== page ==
Most fear drop in living standards
Almost two-thirds of people believe living standards will decline in the coming decades with the current generation of children ending up worse off than their parents, according to a new poll.
An Ipsos Mori survey for The Observer revealed that 64% of those questioned believe it was unlikely that today's youth would have a better life than their mothers and fathers while just 32% thought it was likely.
When asked whether their children would have a higher or lower quality of life when they reached their age, just under a quarter (23%) said they believed it would be higher, while 35% said it would be lower and 32% saying it would be the same.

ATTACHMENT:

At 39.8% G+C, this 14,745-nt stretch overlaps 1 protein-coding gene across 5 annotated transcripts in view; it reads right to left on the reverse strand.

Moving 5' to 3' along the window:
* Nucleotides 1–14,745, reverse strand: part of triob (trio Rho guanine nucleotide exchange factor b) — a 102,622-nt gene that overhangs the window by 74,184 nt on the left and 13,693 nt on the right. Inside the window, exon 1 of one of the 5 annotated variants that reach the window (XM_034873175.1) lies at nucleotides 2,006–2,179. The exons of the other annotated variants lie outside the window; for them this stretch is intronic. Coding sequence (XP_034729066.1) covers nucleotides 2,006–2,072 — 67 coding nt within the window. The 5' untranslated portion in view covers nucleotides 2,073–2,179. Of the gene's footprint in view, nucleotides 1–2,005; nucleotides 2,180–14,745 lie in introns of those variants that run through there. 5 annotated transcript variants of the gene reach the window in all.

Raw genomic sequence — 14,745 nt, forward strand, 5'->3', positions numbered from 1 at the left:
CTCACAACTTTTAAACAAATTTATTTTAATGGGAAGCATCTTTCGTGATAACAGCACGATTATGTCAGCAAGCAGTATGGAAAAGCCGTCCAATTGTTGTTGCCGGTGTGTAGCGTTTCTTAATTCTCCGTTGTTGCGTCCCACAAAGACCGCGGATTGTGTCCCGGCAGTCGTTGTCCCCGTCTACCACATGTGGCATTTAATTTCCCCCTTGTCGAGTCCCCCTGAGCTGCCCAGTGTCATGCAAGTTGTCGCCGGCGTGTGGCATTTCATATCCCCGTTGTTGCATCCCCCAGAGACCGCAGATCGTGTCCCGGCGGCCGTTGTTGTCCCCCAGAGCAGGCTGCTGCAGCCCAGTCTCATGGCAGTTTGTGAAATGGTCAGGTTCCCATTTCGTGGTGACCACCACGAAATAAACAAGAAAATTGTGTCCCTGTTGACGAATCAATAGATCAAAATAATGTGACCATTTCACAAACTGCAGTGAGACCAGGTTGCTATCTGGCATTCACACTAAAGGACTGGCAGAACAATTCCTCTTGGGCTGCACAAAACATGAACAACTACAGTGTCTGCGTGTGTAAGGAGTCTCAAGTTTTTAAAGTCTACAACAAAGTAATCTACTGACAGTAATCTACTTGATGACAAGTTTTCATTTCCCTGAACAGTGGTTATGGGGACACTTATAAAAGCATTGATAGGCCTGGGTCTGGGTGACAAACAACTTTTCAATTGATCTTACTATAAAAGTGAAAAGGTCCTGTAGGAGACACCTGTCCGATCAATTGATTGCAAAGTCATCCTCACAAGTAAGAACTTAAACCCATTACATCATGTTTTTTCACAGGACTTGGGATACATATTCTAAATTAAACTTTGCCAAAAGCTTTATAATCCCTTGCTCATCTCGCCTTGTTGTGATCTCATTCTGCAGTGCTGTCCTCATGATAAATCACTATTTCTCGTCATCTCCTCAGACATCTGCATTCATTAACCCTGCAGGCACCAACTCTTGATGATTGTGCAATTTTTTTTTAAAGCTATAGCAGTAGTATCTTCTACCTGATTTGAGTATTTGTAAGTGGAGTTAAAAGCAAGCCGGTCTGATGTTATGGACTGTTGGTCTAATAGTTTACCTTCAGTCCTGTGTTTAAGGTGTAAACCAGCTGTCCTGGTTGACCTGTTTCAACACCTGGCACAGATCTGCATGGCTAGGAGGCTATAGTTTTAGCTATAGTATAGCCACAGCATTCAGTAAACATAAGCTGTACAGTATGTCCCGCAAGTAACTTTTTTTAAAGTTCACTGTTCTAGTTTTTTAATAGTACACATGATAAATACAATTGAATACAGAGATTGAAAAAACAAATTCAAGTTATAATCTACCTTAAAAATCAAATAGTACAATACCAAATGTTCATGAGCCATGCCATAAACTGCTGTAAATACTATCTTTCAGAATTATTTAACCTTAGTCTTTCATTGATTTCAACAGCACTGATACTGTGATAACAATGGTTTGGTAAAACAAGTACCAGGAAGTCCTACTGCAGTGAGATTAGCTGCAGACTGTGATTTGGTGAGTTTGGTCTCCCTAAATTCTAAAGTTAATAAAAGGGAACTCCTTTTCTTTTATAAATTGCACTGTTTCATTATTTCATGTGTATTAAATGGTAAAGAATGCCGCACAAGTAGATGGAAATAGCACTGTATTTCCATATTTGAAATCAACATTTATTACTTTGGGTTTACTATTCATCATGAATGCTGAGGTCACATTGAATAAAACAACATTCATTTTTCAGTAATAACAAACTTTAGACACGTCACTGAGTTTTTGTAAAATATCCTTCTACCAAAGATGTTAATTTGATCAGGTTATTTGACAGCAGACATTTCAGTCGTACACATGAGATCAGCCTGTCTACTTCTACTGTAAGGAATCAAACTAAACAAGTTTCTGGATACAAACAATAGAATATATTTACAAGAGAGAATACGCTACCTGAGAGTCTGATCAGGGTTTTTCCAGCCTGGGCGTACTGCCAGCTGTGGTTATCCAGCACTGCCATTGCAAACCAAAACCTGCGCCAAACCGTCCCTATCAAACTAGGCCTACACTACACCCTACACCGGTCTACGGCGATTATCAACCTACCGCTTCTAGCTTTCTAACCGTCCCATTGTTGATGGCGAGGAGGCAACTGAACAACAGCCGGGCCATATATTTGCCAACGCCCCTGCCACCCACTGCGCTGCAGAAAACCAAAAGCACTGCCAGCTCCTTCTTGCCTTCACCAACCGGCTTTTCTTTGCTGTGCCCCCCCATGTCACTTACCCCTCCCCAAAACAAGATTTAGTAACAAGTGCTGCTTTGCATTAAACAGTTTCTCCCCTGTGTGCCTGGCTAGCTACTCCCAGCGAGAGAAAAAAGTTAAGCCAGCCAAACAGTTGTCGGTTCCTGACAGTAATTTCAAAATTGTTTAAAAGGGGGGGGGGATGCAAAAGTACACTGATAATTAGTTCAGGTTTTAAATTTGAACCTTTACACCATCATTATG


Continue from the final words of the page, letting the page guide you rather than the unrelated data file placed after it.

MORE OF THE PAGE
The opinion represents a big swing since April 2003, when 43% of people believed their children would be better off at the same stage of life and 12% thought they would be worse off.
The poll was conducted between November 19-21 - before the Chancellor's Autumn statement announced a further raft of austerity measures.
George Osborne said the stalling economy meant the Government's efforts to tackle the deficit would have to continue far beyond the next general election and warned the problems could become even worse if the eurozone crisis spirals out of control.